Divestment from fossil fuels is the most established campaign and targets the huge local authority pension/endowment funds, big bank funds, even the Church of England (£7.9 billion in case you were curious).
Some of these organisations have been slow to respond and some have embarrassed themselves. The Wonga scandal in the case of the Church of England being a classic example. Some have maintained that they need to stay invested so that they can take part in engagement. This means that they think that they can change the minds of these big companies by meeting with and voting against (on certain matters) them as shareholders.
Not wanting to beat the CofE too much but General Synod seems to be taking this exact stance which betrays a degree of naivety. An oil company will no doubt meet with interested groups and wring their hands lots, they might even write a CSR policy on recycled paper and promise to be good. Tomorrow they will still be an oil company and will still have the same shareholders. There is a mile and a half of tarmac between Lambeth Palace and the City of London and moral chasm 40,000 leagues deep. Big corporations will only properly engage once you have hit them in the pocket by walking away from their stock. Then you have their attention.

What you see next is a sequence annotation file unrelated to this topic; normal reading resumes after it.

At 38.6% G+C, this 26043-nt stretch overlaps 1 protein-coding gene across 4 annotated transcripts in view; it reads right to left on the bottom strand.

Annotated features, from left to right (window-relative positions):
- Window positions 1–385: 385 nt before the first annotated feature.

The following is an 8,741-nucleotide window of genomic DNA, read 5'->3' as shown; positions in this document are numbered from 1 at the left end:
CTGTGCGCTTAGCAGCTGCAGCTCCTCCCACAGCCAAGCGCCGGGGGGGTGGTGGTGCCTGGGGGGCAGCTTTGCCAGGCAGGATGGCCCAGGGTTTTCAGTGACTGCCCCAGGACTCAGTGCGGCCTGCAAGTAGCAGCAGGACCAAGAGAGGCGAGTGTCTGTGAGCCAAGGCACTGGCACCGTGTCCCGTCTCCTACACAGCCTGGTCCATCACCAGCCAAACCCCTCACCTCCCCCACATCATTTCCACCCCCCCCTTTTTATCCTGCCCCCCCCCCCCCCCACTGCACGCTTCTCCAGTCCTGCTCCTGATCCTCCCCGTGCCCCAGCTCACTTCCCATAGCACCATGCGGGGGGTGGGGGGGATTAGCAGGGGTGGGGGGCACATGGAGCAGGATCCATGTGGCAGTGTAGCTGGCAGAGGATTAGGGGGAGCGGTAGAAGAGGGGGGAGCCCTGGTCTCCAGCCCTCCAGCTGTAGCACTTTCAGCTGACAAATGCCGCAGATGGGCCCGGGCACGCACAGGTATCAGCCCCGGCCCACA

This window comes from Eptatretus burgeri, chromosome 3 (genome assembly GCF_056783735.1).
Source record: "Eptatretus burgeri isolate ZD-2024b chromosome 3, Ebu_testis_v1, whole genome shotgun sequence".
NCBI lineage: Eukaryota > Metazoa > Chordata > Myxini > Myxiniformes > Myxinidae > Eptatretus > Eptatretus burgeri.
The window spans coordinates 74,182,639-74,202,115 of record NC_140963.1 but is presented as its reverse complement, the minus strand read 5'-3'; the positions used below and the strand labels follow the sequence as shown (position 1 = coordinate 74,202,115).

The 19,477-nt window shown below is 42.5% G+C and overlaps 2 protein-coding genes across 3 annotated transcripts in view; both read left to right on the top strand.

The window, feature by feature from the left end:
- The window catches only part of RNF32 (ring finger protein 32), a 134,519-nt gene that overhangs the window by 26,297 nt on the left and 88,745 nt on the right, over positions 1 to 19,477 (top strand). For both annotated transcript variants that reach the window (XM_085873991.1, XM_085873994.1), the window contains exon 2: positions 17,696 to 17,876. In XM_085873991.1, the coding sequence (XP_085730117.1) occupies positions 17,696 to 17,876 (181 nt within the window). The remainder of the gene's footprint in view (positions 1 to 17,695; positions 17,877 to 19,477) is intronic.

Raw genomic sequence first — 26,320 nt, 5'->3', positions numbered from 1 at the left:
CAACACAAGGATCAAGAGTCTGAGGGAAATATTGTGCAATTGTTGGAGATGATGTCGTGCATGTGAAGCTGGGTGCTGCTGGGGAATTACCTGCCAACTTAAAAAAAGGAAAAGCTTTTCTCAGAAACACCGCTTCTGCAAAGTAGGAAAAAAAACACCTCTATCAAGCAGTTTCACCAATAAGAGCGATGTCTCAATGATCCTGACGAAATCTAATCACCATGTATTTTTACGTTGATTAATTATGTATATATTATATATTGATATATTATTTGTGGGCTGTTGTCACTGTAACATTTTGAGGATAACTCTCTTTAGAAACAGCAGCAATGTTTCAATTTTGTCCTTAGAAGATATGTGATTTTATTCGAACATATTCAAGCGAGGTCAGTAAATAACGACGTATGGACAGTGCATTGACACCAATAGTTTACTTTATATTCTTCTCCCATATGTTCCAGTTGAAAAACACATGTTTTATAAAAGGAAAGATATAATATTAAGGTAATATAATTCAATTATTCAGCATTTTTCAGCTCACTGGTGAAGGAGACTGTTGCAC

Ignoring morals for a minute though, there is probably a very good investment reason for divestment. Whether you hail from the Jonathon Porritt or Donald Trump school of climate change thought, can it ever be a good idea to invest in a resource that is running out and that is getting more expensive to reach? Possibly if there is no energy alternative but the pricier it gets to extract the more compelling it becomes for all of us to drive electric cars charged at home from our solar panels. I don’t know of an oil firm that is going to manage the energy change the world needs to make over the next few years.
As an individual investor there are also things that you can do as we highlighted last year here.